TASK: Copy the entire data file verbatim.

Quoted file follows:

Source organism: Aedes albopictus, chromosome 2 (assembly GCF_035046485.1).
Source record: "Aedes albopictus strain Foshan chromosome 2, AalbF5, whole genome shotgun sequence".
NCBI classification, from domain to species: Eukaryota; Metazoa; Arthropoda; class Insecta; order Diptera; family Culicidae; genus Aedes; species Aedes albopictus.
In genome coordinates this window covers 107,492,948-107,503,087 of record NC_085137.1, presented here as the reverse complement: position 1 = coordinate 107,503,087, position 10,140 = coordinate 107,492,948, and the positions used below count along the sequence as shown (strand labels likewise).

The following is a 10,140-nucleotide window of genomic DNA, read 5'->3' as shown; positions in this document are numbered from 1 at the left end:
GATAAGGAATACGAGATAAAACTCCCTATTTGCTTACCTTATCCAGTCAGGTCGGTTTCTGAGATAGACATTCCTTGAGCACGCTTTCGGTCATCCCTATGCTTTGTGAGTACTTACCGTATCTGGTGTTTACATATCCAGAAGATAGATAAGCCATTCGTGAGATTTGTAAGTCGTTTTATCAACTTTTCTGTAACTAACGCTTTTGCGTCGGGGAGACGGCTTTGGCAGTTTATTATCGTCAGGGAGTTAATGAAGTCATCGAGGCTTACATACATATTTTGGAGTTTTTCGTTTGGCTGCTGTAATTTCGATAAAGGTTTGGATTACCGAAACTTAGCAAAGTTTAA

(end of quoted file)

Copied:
Source organism: Aedes albopictus, chromosome 2 (assembly GCF_035046485.1).
Source record: "Aedes albopictus strain Foshan chromosome 2, AalbF5, whole genome shotgun sequence".
NCBI classification, from domain to species: Eukaryota; Metazoa; Arthropoda; class Insecta; order Diptera; family Culicidae; genus Aedes; species Aedes albopictus.
In genome coordinates this window covers 107,492,948-107,503,087 of record NC_085137.1, presented here as the reverse complement: position 1 = coordinate 107,503,087, position 10,140 = coordinate 107,492,948, and the positions used below count along the sequence as shown (strand labels likewise).

The following is a 10,140-nucleotide window of genomic DNA, read 5'->3' as shown; positions in this document are numbered from 1 at the left end:
GATAAGGAATACGAGATAAAACTCCCTATTTGCTTACCTTATCCAGTCAGGTCGGTTTCTGAGATAGACATTCCTTGAGCACGCTTTCGGTCATCCCTATGCTTTGTGAGTACTTACCGTATCTGGTGTTTACATATCCAGAAGATAGATAAGCCATTCGTGAGATTTGTAAGTCGTTTTATCAACTTTTCTGTAACTAACGCTTTTGCGTCGGGGAGACGGCTTTGGCAGTTTATTATCGTCAGGGAGTTAATGAAGTCATCGAGGCTTACATACATATTTTGGAGTTTTTCGTTTGGCTGCTGTAATTTCGATAAAGGTTTGGATTACCGAAACTTAGCAAAGTTTAA